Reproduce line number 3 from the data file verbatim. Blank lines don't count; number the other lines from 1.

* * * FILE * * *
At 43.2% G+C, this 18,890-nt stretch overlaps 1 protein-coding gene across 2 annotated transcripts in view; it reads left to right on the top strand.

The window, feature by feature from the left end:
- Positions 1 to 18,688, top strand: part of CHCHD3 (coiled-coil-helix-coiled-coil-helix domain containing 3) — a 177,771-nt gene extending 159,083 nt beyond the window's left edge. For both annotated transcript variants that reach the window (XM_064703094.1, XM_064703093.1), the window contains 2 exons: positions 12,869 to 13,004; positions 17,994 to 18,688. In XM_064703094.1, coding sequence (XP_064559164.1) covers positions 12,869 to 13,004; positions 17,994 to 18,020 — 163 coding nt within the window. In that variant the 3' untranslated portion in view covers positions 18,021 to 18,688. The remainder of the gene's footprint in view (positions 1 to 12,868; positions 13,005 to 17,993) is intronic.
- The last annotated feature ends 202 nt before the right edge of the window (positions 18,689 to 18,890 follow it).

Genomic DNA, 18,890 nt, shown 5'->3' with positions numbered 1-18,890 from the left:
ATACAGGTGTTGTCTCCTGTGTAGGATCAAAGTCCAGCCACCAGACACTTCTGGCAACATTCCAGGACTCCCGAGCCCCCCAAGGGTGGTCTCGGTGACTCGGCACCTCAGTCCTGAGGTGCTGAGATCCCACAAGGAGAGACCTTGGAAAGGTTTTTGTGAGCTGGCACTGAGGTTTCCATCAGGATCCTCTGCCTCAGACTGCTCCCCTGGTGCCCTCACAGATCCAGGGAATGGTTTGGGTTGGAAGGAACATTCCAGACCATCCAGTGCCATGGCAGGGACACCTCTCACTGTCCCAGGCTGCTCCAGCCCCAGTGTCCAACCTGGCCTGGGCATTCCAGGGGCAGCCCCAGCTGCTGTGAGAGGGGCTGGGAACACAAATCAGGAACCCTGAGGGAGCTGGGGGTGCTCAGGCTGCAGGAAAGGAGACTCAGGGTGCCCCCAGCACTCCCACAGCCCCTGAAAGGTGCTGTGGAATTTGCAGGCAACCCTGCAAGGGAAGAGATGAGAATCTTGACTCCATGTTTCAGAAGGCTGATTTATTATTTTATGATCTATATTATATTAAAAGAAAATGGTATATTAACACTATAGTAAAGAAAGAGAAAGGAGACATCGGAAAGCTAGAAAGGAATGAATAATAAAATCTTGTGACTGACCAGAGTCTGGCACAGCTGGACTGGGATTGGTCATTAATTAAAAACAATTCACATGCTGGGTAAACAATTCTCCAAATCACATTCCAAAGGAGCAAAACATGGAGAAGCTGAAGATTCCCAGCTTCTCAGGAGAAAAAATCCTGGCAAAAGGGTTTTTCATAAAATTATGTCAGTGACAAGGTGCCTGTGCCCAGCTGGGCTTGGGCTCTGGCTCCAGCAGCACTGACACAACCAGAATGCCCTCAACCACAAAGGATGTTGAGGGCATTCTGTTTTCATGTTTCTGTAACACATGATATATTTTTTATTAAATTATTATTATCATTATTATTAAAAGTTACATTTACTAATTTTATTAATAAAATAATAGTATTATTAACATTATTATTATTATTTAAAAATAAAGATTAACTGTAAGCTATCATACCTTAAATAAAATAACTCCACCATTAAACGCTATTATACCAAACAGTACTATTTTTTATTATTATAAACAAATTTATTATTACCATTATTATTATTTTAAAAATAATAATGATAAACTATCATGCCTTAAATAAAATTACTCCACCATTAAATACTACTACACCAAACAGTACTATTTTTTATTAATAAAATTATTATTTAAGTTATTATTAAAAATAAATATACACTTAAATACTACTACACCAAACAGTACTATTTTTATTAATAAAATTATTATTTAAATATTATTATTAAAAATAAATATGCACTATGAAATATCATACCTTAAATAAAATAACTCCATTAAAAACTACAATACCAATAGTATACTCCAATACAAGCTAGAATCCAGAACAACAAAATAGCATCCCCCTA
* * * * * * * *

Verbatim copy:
- Positions 1 to 18,688, top strand: part of CHCHD3 (coiled-coil-helix-coiled-coil-helix domain containing 3) — a 177,771-nt gene extending 159,083 nt beyond the window's left edge. For both annotated transcript variants that reach the window (XM_064703094.1, XM_064703093.1), the window contains 2 exons: positions 12,869 to 13,004; positions 17,994 to 18,688. In XM_064703094.1, coding sequence (XP_064559164.1) covers positions 12,869 to 13,004; positions 17,994 to 18,020 — 163 coding nt within the window. In that variant the 3' untranslated portion in view covers positions 18,021 to 18,688. The remainder of the gene's footprint in view (positions 1 to 12,868; positions 13,005 to 17,993) is intronic.